Abstracts

Short abstracts of the presentations were submitted by many of the speakers in advance of the conference. The titles of those that were submitted are underlined; to view those abstracts, click on the title.

Title: Impetus To Mediation Through A New Initiative – Evolving Model Mediation Clinic In Law Schools

Lead Presenter: Bharti Kumar

Co-Presenters:

TBA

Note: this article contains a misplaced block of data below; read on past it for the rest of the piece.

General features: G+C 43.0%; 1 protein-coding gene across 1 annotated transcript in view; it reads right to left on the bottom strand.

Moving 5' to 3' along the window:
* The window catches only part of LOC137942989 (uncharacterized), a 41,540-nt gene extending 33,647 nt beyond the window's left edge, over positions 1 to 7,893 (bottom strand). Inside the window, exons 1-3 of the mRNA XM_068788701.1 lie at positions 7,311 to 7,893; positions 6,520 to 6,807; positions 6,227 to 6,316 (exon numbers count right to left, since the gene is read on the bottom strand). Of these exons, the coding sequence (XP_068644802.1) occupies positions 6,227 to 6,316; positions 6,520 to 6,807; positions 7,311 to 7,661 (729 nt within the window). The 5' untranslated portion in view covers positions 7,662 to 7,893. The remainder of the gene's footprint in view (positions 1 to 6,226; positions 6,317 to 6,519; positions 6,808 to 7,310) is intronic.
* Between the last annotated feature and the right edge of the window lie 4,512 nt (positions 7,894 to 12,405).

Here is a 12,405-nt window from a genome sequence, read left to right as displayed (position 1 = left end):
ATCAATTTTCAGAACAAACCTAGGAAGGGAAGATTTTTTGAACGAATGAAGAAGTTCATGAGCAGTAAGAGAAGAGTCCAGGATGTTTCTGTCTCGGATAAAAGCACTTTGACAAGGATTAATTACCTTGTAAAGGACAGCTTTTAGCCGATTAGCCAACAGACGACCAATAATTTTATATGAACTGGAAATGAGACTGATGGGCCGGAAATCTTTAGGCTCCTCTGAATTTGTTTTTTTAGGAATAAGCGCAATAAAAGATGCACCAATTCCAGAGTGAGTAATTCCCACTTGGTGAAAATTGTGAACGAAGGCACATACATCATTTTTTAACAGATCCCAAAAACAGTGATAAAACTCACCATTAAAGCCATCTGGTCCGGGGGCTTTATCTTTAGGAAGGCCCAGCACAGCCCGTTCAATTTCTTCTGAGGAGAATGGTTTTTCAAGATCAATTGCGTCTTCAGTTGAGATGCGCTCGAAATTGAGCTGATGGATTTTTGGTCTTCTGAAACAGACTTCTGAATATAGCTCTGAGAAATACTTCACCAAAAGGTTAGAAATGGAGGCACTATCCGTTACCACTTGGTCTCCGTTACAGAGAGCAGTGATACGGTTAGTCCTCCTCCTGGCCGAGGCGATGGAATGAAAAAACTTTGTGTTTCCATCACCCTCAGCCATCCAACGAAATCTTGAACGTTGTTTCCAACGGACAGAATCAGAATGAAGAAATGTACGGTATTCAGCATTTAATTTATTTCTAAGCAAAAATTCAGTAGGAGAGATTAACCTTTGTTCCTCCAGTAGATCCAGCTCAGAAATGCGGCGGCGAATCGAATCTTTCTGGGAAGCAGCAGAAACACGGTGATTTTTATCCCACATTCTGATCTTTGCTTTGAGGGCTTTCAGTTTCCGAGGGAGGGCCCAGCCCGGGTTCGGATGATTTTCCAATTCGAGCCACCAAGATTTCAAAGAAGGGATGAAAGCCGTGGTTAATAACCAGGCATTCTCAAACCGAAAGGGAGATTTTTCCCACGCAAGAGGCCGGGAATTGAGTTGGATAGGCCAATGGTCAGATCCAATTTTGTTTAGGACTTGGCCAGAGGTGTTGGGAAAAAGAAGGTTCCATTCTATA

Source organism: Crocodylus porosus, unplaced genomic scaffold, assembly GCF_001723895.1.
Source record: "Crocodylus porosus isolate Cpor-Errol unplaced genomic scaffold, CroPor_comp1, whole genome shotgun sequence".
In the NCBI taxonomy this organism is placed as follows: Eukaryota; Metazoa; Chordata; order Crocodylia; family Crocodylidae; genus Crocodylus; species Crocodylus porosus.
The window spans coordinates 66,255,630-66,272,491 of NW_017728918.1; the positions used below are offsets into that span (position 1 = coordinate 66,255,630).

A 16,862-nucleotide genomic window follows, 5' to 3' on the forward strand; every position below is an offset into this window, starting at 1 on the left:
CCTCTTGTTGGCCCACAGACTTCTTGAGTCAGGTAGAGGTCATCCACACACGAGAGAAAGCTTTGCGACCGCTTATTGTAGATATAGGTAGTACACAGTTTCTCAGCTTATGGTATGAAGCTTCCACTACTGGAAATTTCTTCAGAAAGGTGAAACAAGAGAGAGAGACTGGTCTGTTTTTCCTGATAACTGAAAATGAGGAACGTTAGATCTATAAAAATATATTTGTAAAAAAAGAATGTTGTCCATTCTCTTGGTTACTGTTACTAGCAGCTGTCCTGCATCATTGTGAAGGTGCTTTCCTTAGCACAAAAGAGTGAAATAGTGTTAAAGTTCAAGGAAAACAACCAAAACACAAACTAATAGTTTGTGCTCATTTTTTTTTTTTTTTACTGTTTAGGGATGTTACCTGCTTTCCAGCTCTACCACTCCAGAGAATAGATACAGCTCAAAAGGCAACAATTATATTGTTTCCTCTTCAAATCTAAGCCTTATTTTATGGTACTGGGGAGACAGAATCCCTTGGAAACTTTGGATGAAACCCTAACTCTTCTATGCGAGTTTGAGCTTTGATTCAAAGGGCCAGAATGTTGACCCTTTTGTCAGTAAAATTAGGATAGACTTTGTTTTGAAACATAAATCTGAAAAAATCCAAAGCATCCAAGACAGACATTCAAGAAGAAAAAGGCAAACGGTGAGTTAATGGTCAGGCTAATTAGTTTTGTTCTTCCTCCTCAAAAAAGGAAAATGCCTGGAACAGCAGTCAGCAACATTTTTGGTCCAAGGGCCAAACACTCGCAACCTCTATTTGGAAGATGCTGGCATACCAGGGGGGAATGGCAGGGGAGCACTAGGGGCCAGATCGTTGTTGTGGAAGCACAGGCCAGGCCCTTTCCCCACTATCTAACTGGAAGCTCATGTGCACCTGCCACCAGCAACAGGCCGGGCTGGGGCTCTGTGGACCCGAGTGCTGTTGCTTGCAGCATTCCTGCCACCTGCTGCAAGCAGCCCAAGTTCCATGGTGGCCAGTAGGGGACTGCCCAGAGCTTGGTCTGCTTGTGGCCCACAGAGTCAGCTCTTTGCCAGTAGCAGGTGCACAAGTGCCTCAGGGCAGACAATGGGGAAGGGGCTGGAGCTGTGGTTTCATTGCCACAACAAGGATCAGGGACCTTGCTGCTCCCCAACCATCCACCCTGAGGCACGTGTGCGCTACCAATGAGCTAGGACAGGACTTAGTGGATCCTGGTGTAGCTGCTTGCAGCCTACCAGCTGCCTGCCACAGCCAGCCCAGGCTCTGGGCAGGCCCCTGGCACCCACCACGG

Session Abstract: The paper seeks to focus on the possibility of evolving Model Mediation Clinic to be adopted by Law schools across India. Presently, clinical legal education is sought to be imparted mainly through the adoption of mandatory clinic courses in the legal curriculum. There is proliferation of legal aid clinics including for criminal matters, for civil matters as family and related issues, commercial disputes etc. However, mediation clinics may be a novel initiative (so far devoid) in that it may entail student participation for dispute resolution through informal means on issues as neighborhood contentions; Peer Mediation; eCommerce dispute resolution; environmental issues etc. that lend themselves easily as subject matters for a speedy, efficient and economical resolution that is participative, voluntary, consensual, confidential and mutually beneficial. It also secures access to justice without over-burdening the courts through a docket explosion of cases. Indian ‘Panchayat’ tradition of mediative solution (Village Council) have been reinvented in contemporary times, adapted to modern cannons of justice and procedure, reflecting a credible status in the legal paraphernalia of creative solutions. The present Indian ADR system does not however reflect adequately upon mediation through appropriate laws, regulations or standards except to the extent where it is incorporated as court annexed mediation represented through Section 89 of CPC Amendment Act of 1999. There is, thus, a gross insufficiency of community mediation. Law schools portend a huge potential for spurring the mediation movement across the Indian nation due to spatial locational advantage and having law students familiar through mandated teaching of ADR so they are able to conduct mediation clinics with additional input of training certification and experience vide exposure to sessions in courts/private mediations. Law school students as mediators may become independent, impartial, objective guides for bringing peaceful solutions to conflicts that may escalate into full blown litigations. As also is an ardent objective achieved, of internalizing norms pertaining to conflict resolution techniques in people’s life. Peer Mediation may be one of thrust areas of the clinic especially in view of increased violence across campuses in schools and colleges. Initiation of new students and related issues as ragging, hostel, room-mate, sports, debating and other activities are relevant for the purpose of peer mediation eventually signaling a cooperative, cordial and constructive approach to conflict resolution. This form of mediation assumes significance for children who are apt to be more receptive to their counterparts as mediators. Again, there has been an eCommerce boom worth multi-billion Dollars and growing across shores too. Online Dispute Resolution is an effective mechanism for dispute settlement in view of its advantages of cost saving, convenience, greater flexibility, more creative solutions, quicker decisions and avoidance of complicated jurisdictional issues. The oft quoted disadvantage of impersonal interaction is partially overcome through video conferencing and similar communication. In view of the bourgeoning Indian market for internet based commerce the likelihood of dissatisfaction with quality deficiency, delivery delays etc. may reach catastrophic proportions. Online mediation serves as an obvious redressal that obviates the need to litigation as a course of action. Law students may set up toll free help-lines for addressing concerns relating to cyber space commerce and direct them to the appropriate online redressal forum. Developmental concerns in modern times have progressed mainly at the cost of environment and sustainable development seems to be elusive. The exigencies of a developing economy as India tend to speed up clearances for infrastructural, industrial projects etc without commensurate attention to environmental concerns. The local level discontent of people with a particular project may be addressed through mediation exercise conducted at the clinic through involvement of law students. The concerns of various stakeholders interests may be represented and a suitable package may be worked out reflecting components as compensation, remedial cost to environment etc. In this paper an attempt shall be made to depict a “model mediation clinic,” encompassing the new and emerging dimensions of peer mediation, online dispute resolution, environmental mediation etc. through extensive and comprehensive empirical research, that may be operationalised in various law colleges across India with sufficient flexibility to suit local conditions. This effort may usher in a new era of a mediation movement independent of court annexed mediation that shall strengthen the justice system in the country.

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